by Gautam Shah ➔
A document is a self sufficient or a unique collection of specific information or structured data, which can be stored, retrieved or communicated. Any such lot, when referred to, provides the intended information.
Documents have many different formats depending on what they carry, and how these are to be stored, retrieved or communicated. Traditional documents, in written, pictorial or graphical form, are the most common units of communication.
A document serves many different purposes, it describes, defines, specifies, reports or certifies activities, lists the requirements for performing activities or mentions results of activities.
Letters, reports drawings, specifications, procedures, instructions, records, radio-graphs, computer tapes and disks, purchase orders, invoices, process control charts, films, microfilms, photograph etc., are all examples of documents.
When information manifests as data, a document comes into being. A document carries many identifiers such as:
- time (of origin)
- size (of storage, transmission time & effort)
- place of origin
- place of a destination
- embedded codes
- signs, symbols
- mode of communication
- extent of exposure
- limits and conditions of relevance
- It is through these type of identities that a document begins to be relevant or worthy of access.
In modern terminology, information lots or documents are called Files, because it helps in identifying the contents. A filed information or data lot has: a title, a list of contents, description of contents and the mass of contents. Additionally it occupies a space, so size and the birth context (date/ time/ location/ other circumstances of origin). Beyond these primary endowments, a file may be given many levels of attachments (references).
A Simple data file may contain several sub entities, each of which may be allocated a specific physical space. A complex file may have varied or standard size of pre-set space allocations. Alternatively a Start and/or End marker (fixed or floating) may separate file partitions. Filters decide which of the entities are to be allocated a free or variable space. Data entities are invariably accompanied by their titles or identifiers.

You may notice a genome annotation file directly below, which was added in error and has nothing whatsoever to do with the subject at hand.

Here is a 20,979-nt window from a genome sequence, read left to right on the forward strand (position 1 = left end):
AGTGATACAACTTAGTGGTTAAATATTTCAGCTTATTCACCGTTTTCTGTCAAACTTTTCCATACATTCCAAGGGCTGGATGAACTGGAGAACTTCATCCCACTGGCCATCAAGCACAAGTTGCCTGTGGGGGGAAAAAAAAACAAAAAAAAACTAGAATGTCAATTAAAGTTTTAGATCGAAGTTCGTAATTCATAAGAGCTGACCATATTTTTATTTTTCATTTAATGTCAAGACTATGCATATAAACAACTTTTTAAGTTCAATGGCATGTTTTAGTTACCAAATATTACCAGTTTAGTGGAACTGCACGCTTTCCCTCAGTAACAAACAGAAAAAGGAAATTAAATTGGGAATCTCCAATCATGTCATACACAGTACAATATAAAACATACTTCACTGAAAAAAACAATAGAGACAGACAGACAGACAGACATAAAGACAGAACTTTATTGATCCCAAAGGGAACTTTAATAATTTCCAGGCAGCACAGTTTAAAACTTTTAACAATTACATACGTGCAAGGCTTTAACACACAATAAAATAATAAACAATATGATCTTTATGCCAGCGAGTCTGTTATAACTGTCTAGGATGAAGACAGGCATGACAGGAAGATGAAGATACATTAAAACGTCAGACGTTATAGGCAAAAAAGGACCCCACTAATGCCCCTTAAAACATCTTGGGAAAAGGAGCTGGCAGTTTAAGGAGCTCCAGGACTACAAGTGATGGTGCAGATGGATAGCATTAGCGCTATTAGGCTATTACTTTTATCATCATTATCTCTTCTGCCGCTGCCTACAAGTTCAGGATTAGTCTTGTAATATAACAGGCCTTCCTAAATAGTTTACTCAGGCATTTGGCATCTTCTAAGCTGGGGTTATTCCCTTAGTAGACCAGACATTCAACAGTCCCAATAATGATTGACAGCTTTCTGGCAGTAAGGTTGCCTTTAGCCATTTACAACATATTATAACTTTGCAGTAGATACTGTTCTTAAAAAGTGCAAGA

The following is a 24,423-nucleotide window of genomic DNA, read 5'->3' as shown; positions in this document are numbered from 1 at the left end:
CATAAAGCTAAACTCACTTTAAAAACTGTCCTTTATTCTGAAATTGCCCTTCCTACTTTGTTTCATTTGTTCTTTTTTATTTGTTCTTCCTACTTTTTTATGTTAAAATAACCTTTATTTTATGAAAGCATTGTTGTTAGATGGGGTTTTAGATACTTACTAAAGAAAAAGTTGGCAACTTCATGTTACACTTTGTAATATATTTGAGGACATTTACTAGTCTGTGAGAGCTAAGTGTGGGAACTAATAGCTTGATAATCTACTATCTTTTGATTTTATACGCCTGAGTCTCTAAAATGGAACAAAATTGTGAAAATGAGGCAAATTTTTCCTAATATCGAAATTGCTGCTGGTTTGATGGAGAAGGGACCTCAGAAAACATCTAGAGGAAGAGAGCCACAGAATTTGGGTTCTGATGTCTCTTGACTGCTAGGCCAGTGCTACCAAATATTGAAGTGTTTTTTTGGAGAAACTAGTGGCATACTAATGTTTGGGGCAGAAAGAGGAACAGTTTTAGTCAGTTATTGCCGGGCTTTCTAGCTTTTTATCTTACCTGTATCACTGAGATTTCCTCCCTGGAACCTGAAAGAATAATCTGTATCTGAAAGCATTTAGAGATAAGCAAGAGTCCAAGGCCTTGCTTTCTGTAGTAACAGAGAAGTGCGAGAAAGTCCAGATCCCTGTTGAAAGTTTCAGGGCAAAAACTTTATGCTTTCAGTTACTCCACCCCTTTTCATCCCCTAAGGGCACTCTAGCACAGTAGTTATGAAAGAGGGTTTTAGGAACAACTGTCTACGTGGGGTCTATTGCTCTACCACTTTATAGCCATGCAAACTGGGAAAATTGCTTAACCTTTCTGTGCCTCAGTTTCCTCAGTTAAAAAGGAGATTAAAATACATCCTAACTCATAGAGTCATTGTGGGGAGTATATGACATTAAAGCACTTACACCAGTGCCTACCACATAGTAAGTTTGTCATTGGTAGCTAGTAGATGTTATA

Data entities in a file remain static or are changeable. Conditions that cause a data to remain static or be variable could be external or are internal. The internal conditioners, titles and filters are inseparable parts of information files. In Static files, the structure remains unaltered even while data entities are changed. The meaning deriving out of the file, however, may change. In Dynamic files the structure of the file gets altered along with the change in data entities. Static files are easy to process, but cannot provide qualitative information. Static files usually contain data that is mathematical or substantially logical. Dynamic files are difficult to process and provide little quantitative information. Dynamic files contain data that is generally textual or metaphoric.